Faraday Future’s vision of tomorrow is not the future we were expecting. Based on the company’s utopian teaser video, we were prepared for a sexier take on Google’s koala pod. A Tesla Model S fighter wouldn’t have surprised us, either, given all of the hype comparing Faraday Future with Silicon Valley’s darling Tesla. Or maybe the company would launch with a sleek-but-sensible sports car.
Among the long list of possibilities, though, we never predicted something as radical as the Faraday Future FFZERO1 concept, a fully electric, single-seat supercar with no doors. The California startup teases that “if developed for limited production,” the FFZERO1 will be good for more than 1000 horsepower, a top speed of more than 200 mph, and a zero-to-60 time of less than three seconds.
We wouldn’t bet on any of that becoming a reality, though. Unveiled under the dazzling glow of the Las Vegas strip and ahead of the 2016 Consumer Electronics Show, an event where no one remembers the grand claims made just 12 months earlier, the FFZERO1 reminds us of concept cars from another era, when show cars were fully divorced from production realities. We were convinced that world of pure automotive fantasy had been killed off by bankruptcies, massive recalls, unfathomable scandals, and a global recession. Now we just wish we were 10 years old again so we could fully appreciate the bizarre FFZERO1 track car.
Feeding our skepticism for a production car is the fact that details on the hardware are scarce. Aside from the performance claims, Faraday only says that four electric motors drive the wheels. There are, however, plenty of details on the more fanciful elements. The FFZERO1’s pilot enters the vehicle through a canopy that tips open like that of a fighter jet. Inside, the single seat cradles the driver at a 45-degree angle while the Halo Safety System can deliver oxygen and water to the driver through a helmet. The FFZERO1 also packs autonomous-driving capability and a smartphone integrated into the center of the steering wheel if lapping the car around a racetrack becomes too tedious.
Squint Hard Enough and You Might See a Production Car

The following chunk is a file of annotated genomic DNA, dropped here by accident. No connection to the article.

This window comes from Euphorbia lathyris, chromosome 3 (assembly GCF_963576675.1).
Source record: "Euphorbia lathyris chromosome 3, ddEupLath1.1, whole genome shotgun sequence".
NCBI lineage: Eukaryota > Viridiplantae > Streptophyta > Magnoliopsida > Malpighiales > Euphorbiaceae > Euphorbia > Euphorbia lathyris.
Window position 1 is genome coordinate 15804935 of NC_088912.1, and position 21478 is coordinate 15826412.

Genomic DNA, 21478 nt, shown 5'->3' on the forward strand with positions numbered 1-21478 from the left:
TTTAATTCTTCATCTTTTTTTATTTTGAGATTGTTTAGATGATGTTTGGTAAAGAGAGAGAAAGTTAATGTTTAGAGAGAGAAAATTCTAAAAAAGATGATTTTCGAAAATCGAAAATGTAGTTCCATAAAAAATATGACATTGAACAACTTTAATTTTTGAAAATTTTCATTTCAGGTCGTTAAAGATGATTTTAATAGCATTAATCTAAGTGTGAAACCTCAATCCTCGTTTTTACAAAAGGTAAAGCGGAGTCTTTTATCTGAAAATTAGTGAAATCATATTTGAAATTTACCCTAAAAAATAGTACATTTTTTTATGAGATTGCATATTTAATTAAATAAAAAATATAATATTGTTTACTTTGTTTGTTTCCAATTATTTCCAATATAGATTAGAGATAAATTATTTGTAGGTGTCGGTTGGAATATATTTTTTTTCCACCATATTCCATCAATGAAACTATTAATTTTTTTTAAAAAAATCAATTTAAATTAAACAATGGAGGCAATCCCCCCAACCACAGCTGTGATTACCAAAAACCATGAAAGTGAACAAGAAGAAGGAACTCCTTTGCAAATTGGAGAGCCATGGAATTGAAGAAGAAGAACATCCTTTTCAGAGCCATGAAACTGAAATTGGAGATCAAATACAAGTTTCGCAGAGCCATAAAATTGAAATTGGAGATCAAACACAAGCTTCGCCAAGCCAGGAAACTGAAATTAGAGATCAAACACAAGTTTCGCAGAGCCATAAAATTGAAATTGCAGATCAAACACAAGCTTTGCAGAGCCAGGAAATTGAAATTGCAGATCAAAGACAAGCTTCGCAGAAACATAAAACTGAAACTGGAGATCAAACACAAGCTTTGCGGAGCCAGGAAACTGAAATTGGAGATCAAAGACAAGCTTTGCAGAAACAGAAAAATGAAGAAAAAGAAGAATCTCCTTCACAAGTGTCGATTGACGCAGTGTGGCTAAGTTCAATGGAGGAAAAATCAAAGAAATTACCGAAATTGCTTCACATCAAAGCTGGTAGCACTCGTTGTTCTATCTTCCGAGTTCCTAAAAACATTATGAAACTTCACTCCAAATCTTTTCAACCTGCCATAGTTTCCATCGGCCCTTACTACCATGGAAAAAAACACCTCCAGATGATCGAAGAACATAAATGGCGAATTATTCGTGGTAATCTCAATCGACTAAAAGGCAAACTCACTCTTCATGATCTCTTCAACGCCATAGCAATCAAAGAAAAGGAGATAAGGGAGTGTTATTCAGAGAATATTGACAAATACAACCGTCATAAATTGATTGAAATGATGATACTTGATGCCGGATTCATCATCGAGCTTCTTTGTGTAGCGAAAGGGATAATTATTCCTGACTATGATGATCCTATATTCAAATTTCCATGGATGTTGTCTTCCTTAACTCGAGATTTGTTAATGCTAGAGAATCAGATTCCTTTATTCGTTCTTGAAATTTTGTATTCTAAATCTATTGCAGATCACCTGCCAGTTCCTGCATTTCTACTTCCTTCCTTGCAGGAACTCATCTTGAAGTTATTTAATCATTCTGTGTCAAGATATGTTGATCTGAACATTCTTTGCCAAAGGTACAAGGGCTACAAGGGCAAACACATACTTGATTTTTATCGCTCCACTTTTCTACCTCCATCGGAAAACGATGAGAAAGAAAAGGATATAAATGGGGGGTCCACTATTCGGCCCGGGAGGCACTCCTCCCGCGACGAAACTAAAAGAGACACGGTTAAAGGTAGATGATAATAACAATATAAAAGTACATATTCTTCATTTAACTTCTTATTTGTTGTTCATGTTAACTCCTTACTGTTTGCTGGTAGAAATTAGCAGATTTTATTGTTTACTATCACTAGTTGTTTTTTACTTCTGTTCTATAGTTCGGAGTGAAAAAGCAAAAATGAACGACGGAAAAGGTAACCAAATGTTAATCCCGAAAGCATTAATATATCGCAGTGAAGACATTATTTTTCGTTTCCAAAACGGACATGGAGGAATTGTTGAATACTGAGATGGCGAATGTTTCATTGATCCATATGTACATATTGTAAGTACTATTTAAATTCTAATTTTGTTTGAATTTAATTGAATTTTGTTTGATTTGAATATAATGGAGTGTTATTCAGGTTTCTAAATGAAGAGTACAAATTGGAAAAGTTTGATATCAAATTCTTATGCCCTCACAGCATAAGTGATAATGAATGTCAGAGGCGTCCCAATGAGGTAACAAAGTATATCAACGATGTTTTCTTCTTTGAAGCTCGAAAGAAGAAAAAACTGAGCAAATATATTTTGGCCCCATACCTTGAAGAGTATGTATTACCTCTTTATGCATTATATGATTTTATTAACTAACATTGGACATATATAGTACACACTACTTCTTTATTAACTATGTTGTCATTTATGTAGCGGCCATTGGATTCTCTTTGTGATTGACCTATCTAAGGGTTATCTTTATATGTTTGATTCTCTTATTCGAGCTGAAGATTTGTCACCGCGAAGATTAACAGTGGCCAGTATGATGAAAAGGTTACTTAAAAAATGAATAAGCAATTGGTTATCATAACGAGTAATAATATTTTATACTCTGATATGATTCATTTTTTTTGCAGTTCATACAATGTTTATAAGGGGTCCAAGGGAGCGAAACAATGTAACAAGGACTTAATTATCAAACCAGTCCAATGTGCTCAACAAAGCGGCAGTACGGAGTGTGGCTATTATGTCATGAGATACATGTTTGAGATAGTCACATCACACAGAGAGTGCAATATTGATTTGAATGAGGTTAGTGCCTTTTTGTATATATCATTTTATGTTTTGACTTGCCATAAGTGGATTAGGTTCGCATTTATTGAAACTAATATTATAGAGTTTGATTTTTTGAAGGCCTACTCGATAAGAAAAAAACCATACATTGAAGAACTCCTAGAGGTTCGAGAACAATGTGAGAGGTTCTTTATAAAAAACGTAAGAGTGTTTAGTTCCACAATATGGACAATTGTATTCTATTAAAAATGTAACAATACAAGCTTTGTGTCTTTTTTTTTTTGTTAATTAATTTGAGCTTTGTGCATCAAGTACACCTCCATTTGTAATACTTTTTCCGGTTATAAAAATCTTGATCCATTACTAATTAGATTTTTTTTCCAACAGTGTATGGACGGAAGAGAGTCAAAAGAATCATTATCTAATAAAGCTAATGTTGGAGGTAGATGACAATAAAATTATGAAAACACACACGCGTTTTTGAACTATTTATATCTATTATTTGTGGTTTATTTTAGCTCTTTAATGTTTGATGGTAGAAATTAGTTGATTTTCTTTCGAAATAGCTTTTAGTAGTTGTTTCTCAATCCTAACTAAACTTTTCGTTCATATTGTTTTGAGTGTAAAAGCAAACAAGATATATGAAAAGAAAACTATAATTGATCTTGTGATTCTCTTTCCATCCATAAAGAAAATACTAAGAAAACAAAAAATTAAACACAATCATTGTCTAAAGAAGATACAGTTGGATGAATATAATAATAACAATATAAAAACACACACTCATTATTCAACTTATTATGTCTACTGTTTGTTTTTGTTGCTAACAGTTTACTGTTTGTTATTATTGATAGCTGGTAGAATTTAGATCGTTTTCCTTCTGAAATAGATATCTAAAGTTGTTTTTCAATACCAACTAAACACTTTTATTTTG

If you can see through the vapor surrounding the FFZERO1, there are hints at production cars. It is based on the brand’s Variable Platform Architecture, a foundation that Faraday Future says will serve under all of its future vehicles. The company describes the VPA as a “skateboard-style” platform that can be stretched into a wide range of shapes and sizes, but Faraday doesn’t offer any hint as to whether it’s thinking of producing small crossovers or sports cars or sedans or just triangles with four wheels. Faraday also says the architecture can accommodate anywhere from one to three motors (never mind that the FFZERO1 sports four motors) driving the front wheels, the rear wheels, or all four wheels.
Much like Tesla’s Model S and Model X, the batteries are centrally located below the floor of the VPA. Faraday describes the electricity storage as “strings of batteries, which can be more easily replaced or changed than a single battery.” Without more detail, we’re left guessing as to what that really means, but some of the renderings suggest that the company will use multiple smaller battery packs rather than one massive pack.
If you find it hard to imagine the shape of the FFZERO1 translating into a practical, legal, or marketable car, your imagination is simply too narrow. Faraday describes the beltline as a “soon-to-be signature UFO line” that is “intended to give the sense that this vehicle is not completely of this world.”
A 1000-hp Stream to Your Eyeballs
In Vegas, Faraday Future also acknowledged a formal connection with LeTV, often described as the Netflix of China and almost certainly the major financial force behind the hopeful automaker. A partnership with the streaming-video provider will fulfill LeTV’s “six screens, one cloud” mantra, which neatly captures the company’s goal to feed your eyeballs via TVs, smartphones, tablets, PCs, theater screens, and, soon, the car. It’s a bit like Google’s strategy. The tech giant built a smartphone operating system so its ads can follow you wherever you go. Faraday Future will build cars so LeTV can beam Full House reruns and Taco Bell commercials into your daily commute. The future isn’t what we were expecting.